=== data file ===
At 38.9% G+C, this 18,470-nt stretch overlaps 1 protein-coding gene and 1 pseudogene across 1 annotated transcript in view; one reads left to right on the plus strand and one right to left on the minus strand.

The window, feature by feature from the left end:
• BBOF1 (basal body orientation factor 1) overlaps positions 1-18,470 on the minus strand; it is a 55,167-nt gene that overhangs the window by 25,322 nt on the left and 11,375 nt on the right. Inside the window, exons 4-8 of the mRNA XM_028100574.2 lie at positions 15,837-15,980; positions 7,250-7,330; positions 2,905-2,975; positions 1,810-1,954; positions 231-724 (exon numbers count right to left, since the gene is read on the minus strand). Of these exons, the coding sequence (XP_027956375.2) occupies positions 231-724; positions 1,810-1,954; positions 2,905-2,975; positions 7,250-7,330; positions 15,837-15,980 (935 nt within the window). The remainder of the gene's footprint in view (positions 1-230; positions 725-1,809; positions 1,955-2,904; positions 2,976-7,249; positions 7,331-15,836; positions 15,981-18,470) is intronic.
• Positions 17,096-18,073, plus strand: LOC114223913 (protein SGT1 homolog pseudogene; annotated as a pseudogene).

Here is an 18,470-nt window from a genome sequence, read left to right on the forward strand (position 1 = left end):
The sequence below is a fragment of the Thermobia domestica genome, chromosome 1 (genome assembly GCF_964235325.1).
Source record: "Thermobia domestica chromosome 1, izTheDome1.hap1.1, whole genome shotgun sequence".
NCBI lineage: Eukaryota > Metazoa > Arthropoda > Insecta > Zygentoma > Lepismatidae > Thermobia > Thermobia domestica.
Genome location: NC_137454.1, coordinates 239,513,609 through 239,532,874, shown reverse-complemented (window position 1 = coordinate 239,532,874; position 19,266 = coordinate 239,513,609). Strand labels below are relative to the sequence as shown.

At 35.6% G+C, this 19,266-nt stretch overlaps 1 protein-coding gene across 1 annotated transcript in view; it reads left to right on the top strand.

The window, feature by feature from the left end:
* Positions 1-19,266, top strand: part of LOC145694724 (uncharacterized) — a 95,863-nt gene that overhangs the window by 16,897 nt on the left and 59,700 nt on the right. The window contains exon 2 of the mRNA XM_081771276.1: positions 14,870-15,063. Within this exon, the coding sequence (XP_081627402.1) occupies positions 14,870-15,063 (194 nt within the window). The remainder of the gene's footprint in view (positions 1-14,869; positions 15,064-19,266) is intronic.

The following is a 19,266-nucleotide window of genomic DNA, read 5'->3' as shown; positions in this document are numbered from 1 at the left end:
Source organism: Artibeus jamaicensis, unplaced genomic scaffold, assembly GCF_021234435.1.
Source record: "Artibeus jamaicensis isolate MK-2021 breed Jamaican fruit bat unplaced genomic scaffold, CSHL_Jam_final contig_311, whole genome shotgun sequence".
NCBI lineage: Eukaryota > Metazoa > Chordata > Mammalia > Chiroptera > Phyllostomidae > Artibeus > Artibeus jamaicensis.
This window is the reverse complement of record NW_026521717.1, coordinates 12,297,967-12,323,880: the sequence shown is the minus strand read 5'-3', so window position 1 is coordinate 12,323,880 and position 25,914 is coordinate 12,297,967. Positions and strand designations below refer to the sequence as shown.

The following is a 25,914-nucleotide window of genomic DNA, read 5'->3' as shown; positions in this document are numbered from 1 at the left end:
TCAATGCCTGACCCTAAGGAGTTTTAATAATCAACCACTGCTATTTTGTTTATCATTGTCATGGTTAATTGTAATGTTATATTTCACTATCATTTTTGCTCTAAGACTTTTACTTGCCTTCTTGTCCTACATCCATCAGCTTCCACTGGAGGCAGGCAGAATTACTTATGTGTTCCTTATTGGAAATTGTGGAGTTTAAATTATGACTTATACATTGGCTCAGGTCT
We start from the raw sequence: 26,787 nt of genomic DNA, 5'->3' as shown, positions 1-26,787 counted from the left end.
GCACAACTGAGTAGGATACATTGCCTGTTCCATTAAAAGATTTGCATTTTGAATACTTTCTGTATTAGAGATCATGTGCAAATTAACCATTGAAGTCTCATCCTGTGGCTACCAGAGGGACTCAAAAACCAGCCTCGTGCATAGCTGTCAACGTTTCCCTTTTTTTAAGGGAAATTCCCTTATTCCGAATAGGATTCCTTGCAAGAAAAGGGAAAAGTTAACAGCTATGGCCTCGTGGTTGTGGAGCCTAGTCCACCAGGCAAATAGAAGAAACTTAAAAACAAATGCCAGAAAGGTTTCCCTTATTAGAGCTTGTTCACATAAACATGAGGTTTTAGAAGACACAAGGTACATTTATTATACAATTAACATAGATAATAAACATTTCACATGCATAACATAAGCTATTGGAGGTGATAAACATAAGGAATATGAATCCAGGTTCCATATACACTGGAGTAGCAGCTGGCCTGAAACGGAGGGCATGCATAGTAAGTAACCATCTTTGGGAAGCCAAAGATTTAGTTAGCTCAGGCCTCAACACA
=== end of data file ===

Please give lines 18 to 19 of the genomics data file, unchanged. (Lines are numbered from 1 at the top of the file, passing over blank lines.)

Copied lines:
The following is a 25,914-nucleotide window of genomic DNA, read 5'->3' as shown; positions in this document are numbered from 1 at the left end:
TCAATGCCTGACCCTAAGGAGTTTTAATAATCAACCACTGCTATTTTGTTTATCATTGTCATGGTTAATTGTAATGTTATATTTCACTATCATTTTTGCTCTAAGACTTTTACTTGCCTTCTTGTCCTACATCCATCAGCTTCCACTGGAGGCAGGCAGAATTACTTATGTGTTCCTTATTGGAAATTGTGGAGTTTAAATTATGACTTATACATTGGCTCAGGTCT